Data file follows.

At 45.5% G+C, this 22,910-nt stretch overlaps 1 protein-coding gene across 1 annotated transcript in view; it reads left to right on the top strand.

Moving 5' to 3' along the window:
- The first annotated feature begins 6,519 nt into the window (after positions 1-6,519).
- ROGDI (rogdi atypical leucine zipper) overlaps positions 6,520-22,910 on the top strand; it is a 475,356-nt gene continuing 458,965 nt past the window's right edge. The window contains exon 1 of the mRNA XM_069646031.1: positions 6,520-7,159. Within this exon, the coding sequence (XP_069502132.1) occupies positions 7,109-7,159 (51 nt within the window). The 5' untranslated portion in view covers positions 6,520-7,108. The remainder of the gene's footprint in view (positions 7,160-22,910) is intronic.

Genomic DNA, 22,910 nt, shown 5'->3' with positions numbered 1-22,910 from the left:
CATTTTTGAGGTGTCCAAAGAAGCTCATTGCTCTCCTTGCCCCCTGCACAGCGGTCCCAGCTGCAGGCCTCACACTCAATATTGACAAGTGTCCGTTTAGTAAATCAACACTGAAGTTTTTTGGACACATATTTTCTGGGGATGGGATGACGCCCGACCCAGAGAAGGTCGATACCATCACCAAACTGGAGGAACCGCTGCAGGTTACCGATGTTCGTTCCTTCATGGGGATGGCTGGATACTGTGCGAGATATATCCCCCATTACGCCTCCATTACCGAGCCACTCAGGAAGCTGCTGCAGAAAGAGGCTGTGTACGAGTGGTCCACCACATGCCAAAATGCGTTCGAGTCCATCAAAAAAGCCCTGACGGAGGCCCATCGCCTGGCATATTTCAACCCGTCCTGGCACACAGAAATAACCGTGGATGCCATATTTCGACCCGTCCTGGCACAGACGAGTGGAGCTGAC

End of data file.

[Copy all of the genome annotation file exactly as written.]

At 45.5% G+C, this 22,910-nt stretch overlaps 1 protein-coding gene across 1 annotated transcript in view; it reads left to right on the top strand.

Moving 5' to 3' along the window:
- The first annotated feature begins 6,519 nt into the window (after positions 1-6,519).
- ROGDI (rogdi atypical leucine zipper) overlaps positions 6,520-22,910 on the top strand; it is a 475,356-nt gene continuing 458,965 nt past the window's right edge. The window contains exon 1 of the mRNA XM_069646031.1: positions 6,520-7,159. Within this exon, the coding sequence (XP_069502132.1) occupies positions 7,109-7,159 (51 nt within the window). The 5' untranslated portion in view covers positions 6,520-7,108. The remainder of the gene's footprint in view (positions 7,160-22,910) is intronic.

Genomic DNA, 22,910 nt, shown 5'->3' with positions numbered 1-22,910 from the left:
CATTTTTGAGGTGTCCAAAGAAGCTCATTGCTCTCCTTGCCCCCTGCACAGCGGTCCCAGCTGCAGGCCTCACACTCAATATTGACAAGTGTCCGTTTAGTAAATCAACACTGAAGTTTTTTGGACACATATTTTCTGGGGATGGGATGACGCCCGACCCAGAGAAGGTCGATACCATCACCAAACTGGAGGAACCGCTGCAGGTTACCGATGTTCGTTCCTTCATGGGGATGGCTGGATACTGTGCGAGATATATCCCCCATTACGCCTCCATTACCGAGCCACTCAGGAAGCTGCTGCAGAAAGAGGCTGTGTACGAGTGGTCCACCACATGCCAAAATGCGTTCGAGTCCATCAAAAAAGCCCTGACGGAGGCCCATCGCCTGGCATATTTCAACCCGTCCTGGCACACAGAAATAACCGTGGATGCCATATTTCGACCCGTCCTGGCACAGACGAGTGGAGCTGAC